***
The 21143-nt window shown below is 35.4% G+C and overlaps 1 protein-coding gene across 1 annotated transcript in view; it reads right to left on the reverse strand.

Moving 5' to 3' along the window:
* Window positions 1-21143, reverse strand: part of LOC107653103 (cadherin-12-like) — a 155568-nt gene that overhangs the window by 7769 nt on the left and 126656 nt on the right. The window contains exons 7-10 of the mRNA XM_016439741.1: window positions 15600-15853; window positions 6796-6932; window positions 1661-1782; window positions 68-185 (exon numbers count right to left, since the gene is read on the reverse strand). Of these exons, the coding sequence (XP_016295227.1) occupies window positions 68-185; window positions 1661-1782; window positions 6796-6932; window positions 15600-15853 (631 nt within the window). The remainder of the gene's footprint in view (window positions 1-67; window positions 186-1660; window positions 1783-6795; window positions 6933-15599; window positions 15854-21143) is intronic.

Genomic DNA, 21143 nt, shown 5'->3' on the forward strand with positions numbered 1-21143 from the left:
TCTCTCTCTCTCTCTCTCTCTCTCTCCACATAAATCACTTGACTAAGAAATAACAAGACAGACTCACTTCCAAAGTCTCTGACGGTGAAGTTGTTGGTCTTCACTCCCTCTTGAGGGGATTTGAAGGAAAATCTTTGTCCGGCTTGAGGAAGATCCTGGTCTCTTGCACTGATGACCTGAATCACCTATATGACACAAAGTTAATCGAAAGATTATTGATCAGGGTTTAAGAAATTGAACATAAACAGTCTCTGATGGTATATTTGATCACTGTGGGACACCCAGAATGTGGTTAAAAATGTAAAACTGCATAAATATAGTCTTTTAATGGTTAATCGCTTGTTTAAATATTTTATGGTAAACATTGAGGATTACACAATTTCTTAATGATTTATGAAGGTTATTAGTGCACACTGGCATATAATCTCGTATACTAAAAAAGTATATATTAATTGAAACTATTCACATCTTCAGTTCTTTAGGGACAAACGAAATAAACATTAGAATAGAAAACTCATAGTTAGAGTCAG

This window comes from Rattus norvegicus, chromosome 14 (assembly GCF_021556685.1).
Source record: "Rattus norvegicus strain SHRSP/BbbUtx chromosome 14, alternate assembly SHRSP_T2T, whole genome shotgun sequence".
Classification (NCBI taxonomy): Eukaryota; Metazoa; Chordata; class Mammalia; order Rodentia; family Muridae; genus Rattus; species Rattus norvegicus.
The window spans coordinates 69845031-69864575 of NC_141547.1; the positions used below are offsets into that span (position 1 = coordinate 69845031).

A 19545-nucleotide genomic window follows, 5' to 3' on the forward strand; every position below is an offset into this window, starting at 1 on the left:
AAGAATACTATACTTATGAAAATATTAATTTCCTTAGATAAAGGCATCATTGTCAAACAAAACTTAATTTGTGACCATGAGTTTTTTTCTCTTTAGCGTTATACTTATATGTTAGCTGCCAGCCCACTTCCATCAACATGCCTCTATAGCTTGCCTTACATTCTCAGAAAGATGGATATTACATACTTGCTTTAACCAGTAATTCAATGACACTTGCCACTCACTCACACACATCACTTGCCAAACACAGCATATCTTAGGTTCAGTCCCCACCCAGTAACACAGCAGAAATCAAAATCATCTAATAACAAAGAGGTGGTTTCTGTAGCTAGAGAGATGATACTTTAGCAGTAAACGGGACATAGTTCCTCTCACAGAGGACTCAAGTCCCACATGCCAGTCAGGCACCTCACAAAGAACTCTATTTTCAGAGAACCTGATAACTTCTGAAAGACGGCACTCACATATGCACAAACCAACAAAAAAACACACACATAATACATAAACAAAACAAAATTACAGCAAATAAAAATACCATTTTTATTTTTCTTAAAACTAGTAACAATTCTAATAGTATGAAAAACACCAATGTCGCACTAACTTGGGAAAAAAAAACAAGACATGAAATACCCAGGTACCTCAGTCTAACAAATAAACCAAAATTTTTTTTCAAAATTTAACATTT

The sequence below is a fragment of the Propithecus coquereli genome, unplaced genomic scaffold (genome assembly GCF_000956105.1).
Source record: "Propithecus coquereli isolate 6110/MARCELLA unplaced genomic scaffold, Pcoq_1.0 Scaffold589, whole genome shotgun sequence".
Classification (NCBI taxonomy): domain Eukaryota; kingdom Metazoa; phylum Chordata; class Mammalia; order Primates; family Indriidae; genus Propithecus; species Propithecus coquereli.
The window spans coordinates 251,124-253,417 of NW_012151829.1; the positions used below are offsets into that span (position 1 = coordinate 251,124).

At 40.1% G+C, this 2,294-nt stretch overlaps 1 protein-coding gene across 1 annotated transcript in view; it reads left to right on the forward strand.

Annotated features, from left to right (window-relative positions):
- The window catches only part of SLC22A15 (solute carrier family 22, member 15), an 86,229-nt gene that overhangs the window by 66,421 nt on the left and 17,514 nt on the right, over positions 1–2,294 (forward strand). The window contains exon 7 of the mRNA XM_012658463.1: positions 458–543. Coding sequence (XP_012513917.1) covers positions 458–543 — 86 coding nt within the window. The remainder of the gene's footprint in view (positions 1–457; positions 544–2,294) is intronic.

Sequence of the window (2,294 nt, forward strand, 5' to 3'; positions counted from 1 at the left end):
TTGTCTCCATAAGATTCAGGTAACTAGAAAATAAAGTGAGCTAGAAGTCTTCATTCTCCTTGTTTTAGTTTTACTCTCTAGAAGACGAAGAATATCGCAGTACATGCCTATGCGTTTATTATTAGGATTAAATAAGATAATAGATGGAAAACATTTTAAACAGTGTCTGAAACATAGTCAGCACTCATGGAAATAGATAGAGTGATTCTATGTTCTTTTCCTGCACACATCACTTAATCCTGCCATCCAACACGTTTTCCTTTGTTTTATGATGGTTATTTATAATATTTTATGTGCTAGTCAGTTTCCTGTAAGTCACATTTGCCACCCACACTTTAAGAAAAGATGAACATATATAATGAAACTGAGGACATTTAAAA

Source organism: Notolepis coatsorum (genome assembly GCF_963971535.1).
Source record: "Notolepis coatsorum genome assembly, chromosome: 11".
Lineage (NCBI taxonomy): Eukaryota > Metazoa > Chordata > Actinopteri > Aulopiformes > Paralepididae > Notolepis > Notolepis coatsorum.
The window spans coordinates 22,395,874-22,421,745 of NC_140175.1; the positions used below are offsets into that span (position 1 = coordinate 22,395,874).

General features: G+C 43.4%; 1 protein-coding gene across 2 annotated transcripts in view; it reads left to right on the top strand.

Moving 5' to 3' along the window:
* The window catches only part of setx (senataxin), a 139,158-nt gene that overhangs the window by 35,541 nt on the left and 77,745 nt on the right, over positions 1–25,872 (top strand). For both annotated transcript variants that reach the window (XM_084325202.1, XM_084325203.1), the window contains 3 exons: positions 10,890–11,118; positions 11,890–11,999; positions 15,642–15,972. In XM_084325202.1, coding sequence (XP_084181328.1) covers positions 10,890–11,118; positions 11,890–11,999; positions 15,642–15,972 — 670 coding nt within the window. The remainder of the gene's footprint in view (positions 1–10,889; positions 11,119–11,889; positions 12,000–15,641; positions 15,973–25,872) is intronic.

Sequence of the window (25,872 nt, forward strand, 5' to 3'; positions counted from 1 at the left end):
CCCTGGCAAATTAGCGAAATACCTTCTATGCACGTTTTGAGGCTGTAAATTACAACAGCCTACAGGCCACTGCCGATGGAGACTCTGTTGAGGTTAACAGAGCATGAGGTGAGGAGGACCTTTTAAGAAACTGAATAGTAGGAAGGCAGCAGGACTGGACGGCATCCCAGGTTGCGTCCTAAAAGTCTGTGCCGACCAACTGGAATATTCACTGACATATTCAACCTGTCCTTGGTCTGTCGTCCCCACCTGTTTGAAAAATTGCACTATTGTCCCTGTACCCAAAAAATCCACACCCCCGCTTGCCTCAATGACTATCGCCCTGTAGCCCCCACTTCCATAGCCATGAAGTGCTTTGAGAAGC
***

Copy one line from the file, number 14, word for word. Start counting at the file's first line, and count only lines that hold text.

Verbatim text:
Classification (NCBI taxonomy): domain Eukaryota; kingdom Metazoa; phylum Chordata; class Mammalia; order Primates; family Indriidae; genus Propithecus; species Propithecus coquereli.